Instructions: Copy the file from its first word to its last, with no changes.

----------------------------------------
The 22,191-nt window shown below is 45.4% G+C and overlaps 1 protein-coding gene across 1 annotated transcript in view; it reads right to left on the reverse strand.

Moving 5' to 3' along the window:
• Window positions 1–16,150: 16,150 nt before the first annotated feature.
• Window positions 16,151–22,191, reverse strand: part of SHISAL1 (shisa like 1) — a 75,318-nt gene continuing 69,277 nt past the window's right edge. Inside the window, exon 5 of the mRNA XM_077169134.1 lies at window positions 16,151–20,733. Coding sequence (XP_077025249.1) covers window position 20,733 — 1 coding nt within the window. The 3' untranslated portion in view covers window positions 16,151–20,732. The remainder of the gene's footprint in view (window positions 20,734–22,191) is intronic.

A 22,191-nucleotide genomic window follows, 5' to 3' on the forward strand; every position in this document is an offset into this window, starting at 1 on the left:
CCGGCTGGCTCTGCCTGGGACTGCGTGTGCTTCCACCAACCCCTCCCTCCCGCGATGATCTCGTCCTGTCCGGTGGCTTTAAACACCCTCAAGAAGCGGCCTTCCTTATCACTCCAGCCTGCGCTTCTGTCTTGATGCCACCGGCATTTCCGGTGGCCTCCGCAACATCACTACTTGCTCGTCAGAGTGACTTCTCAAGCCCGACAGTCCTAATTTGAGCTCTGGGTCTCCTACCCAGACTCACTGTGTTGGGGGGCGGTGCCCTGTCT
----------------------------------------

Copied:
The 22,191-nt window shown below is 45.4% G+C and overlaps 1 protein-coding gene across 1 annotated transcript in view; it reads right to left on the reverse strand.

Moving 5' to 3' along the window:
• Window positions 1–16,150: 16,150 nt before the first annotated feature.
• Window positions 16,151–22,191, reverse strand: part of SHISAL1 (shisa like 1) — a 75,318-nt gene continuing 69,277 nt past the window's right edge. Inside the window, exon 5 of the mRNA XM_077169134.1 lies at window positions 16,151–20,733. Coding sequence (XP_077025249.1) covers window position 20,733 — 1 coding nt within the window. The 3' untranslated portion in view covers window positions 16,151–20,732. The remainder of the gene's footprint in view (window positions 20,734–22,191) is intronic.

A 22,191-nucleotide genomic window follows, 5' to 3' on the forward strand; every position in this document is an offset into this window, starting at 1 on the left:
CCGGCTGGCTCTGCCTGGGACTGCGTGTGCTTCCACCAACCCCTCCCTCCCGCGATGATCTCGTCCTGTCCGGTGGCTTTAAACACCCTCAAGAAGCGGCCTTCCTTATCACTCCAGCCTGCGCTTCTGTCTTGATGCCACCGGCATTTCCGGTGGCCTCCGCAACATCACTACTTGCTCGTCAGAGTGACTTCTCAAGCCCGACAGTCCTAATTTGAGCTCTGGGTCTCCTACCCAGACTCACTGTGTTGGGGGGCGGTGCCCTGTCT